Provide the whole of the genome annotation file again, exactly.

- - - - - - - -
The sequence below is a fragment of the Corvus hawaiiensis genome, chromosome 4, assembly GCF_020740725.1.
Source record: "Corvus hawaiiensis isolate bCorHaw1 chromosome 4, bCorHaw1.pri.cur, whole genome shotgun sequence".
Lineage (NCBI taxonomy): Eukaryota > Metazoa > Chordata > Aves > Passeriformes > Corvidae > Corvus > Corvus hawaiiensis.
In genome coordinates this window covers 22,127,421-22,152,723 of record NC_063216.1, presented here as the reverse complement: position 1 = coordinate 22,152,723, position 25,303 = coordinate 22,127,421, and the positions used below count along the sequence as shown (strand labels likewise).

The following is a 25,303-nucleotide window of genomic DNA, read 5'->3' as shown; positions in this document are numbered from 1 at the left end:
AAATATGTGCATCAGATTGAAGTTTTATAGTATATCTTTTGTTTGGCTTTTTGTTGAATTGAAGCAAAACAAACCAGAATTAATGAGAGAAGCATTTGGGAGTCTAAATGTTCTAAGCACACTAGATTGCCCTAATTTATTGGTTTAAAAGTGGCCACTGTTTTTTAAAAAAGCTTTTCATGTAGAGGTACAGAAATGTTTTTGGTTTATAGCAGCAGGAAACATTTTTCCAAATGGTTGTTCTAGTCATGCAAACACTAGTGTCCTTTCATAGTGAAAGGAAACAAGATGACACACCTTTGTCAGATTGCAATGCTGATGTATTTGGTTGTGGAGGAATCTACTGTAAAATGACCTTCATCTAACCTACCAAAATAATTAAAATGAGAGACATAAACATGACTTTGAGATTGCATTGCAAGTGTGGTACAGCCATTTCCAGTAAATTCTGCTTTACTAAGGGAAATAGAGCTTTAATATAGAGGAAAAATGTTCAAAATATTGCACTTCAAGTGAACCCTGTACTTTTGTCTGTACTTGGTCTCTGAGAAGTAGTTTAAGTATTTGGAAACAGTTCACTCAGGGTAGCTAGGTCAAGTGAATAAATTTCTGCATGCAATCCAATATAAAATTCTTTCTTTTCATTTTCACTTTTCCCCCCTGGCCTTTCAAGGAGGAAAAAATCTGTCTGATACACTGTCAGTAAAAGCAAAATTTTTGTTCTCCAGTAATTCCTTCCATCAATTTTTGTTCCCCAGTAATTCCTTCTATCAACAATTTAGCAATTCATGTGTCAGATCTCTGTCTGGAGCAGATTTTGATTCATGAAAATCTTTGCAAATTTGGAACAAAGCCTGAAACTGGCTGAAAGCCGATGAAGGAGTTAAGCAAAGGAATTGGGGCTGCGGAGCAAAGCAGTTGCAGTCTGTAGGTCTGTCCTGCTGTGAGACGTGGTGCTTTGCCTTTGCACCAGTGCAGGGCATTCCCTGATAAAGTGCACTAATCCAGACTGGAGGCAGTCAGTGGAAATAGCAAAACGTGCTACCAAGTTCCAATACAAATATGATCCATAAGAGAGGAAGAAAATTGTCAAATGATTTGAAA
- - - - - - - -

The sequence below is a fragment of the Corvus hawaiiensis genome, chromosome 4, assembly GCF_020740725.1.
Source record: "Corvus hawaiiensis isolate bCorHaw1 chromosome 4, bCorHaw1.pri.cur, whole genome shotgun sequence".
Lineage (NCBI taxonomy): Eukaryota > Metazoa > Chordata > Aves > Passeriformes > Corvidae > Corvus > Corvus hawaiiensis.
In genome coordinates this window covers 22,127,421-22,152,723 of record NC_063216.1, presented here as the reverse complement: position 1 = coordinate 22,152,723, position 25,303 = coordinate 22,127,421, and the positions used below count along the sequence as shown (strand labels likewise).

The following is a 25,303-nucleotide window of genomic DNA, read 5'->3' as shown; positions in this document are numbered from 1 at the left end:
AAATATGTGCATCAGATTGAAGTTTTATAGTATATCTTTTGTTTGGCTTTTTGTTGAATTGAAGCAAAACAAACCAGAATTAATGAGAGAAGCATTTGGGAGTCTAAATGTTCTAAGCACACTAGATTGCCCTAATTTATTGGTTTAAAAGTGGCCACTGTTTTTTAAAAAAGCTTTTCATGTAGAGGTACAGAAATGTTTTTGGTTTATAGCAGCAGGAAACATTTTTCCAAATGGTTGTTCTAGTCATGCAAACACTAGTGTCCTTTCATAGTGAAAGGAAACAAGATGACACACCTTTGTCAGATTGCAATGCTGATGTATTTGGTTGTGGAGGAATCTACTGTAAAATGACCTTCATCTAACCTACCAAAATAATTAAAATGAGAGACATAAACATGACTTTGAGATTGCATTGCAAGTGTGGTACAGCCATTTCCAGTAAATTCTGCTTTACTAAGGGAAATAGAGCTTTAATATAGAGGAAAAATGTTCAAAATATTGCACTTCAAGTGAACCCTGTACTTTTGTCTGTACTTGGTCTCTGAGAAGTAGTTTAAGTATTTGGAAACAGTTCACTCAGGGTAGCTAGGTCAAGTGAATAAATTTCTGCATGCAATCCAATATAAAATTCTTTCTTTTCATTTTCACTTTTCCCCCCTGGCCTTTCAAGGAGGAAAAAATCTGTCTGATACACTGTCAGTAAAAGCAAAATTTTTGTTCTCCAGTAATTCCTTCCATCAATTTTTGTTCCCCAGTAATTCCTTCTATCAACAATTTAGCAATTCATGTGTCAGATCTCTGTCTGGAGCAGATTTTGATTCATGAAAATCTTTGCAAATTTGGAACAAAGCCTGAAACTGGCTGAAAGCCGATGAAGGAGTTAAGCAAAGGAATTGGGGCTGCGGAGCAAAGCAGTTGCAGTCTGTAGGTCTGTCCTGCTGTGAGACGTGGTGCTTTGCCTTTGCACCAGTGCAGGGCATTCCCTGATAAAGTGCACTAATCCAGACTGGAGGCAGTCAGTGGAAATAGCAAAACGTGCTACCAAGTTCCAATACAAATATGATCCATAAGAGAGGAAGAAAATTGTCAAATGATTTGAAA